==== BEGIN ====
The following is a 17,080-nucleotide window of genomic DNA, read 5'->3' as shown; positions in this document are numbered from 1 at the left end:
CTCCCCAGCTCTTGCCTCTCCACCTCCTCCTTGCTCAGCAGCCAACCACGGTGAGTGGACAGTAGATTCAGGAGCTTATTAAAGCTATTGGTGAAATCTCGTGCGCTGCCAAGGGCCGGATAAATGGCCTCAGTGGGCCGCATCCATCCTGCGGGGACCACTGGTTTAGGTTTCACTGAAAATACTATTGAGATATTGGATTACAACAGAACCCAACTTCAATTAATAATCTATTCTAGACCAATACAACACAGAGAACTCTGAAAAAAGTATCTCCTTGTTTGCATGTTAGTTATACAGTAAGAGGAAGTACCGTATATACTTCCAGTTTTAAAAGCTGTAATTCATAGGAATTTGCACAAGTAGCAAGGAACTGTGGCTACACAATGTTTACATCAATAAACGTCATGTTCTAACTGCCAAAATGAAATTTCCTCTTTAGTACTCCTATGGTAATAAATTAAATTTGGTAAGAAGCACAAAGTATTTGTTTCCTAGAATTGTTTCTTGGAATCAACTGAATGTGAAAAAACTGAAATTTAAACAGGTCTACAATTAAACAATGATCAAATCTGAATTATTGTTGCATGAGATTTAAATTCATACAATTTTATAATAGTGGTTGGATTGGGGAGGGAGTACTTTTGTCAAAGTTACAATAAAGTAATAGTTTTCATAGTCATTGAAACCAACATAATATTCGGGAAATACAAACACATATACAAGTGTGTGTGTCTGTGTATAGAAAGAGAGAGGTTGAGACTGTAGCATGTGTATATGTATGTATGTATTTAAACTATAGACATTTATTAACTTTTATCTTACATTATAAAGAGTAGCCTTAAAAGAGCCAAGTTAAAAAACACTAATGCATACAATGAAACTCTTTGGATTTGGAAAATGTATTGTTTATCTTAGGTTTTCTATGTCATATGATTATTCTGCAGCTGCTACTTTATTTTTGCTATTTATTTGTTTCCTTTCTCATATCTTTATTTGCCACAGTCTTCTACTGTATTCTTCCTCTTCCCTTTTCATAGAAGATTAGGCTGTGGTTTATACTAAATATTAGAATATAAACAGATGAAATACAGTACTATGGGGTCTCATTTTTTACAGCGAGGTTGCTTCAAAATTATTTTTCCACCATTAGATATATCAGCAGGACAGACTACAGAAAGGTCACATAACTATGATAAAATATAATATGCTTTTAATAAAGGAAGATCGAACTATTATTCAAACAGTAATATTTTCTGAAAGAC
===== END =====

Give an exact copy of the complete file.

The following is a 17,080-nucleotide window of genomic DNA, read 5'->3' as shown; positions in this document are numbered from 1 at the left end:
CTCCCCAGCTCTTGCCTCTCCACCTCCTCCTTGCTCAGCAGCCAACCACGGTGAGTGGACAGTAGATTCAGGAGCTTATTAAAGCTATTGGTGAAATCTCGTGCGCTGCCAAGGGCCGGATAAATGGCCTCAGTGGGCCGCATCCATCCTGCGGGGACCACTGGTTTAGGTTTCACTGAAAATACTATTGAGATATTGGATTACAACAGAACCCAACTTCAATTAATAATCTATTCTAGACCAATACAACACAGAGAACTCTGAAAAAAGTATCTCCTTGTTTGCATGTTAGTTATACAGTAAGAGGAAGTACCGTATATACTTCCAGTTTTAAAAGCTGTAATTCATAGGAATTTGCACAAGTAGCAAGGAACTGTGGCTACACAATGTTTACATCAATAAACGTCATGTTCTAACTGCCAAAATGAAATTTCCTCTTTAGTACTCCTATGGTAATAAATTAAATTTGGTAAGAAGCACAAAGTATTTGTTTCCTAGAATTGTTTCTTGGAATCAACTGAATGTGAAAAAACTGAAATTTAAACAGGTCTACAATTAAACAATGATCAAATCTGAATTATTGTTGCATGAGATTTAAATTCATACAATTTTATAATAGTGGTTGGATTGGGGAGGGAGTACTTTTGTCAAAGTTACAATAAAGTAATAGTTTTCATAGTCATTGAAACCAACATAATATTCGGGAAATACAAACACATATACAAGTGTGTGTGTCTGTGTATAGAAAGAGAGAGGTTGAGACTGTAGCATGTGTATATGTATGTATGTATTTAAACTATAGACATTTATTAACTTTTATCTTACATTATAAAGAGTAGCCTTAAAAGAGCCAAGTTAAAAAACACTAATGCATACAATGAAACTCTTTGGATTTGGAAAATGTATTGTTTATCTTAGGTTTTCTATGTCATATGATTATTCTGCAGCTGCTACTTTATTTTTGCTATTTATTTGTTTCCTTTCTCATATCTTTATTTGCCACAGTCTTCTACTGTATTCTTCCTCTTCCCTTTTCATAGAAGATTAGGCTGTGGTTTATACTAAATATTAGAATATAAACAGATGAAATACAGTACTATGGGGTCTCATTTTTTACAGCGAGGTTGCTTCAAAATTATTTTTCCACCATTAGATATATCAGCAGGACAGACTACAGAAAGGTCACATAACTATGATAAAATATAATATGCTTTTAATAAAGGAAGATCGAACTATTATTCAAACAGTAATATTTTCTGAAAGAC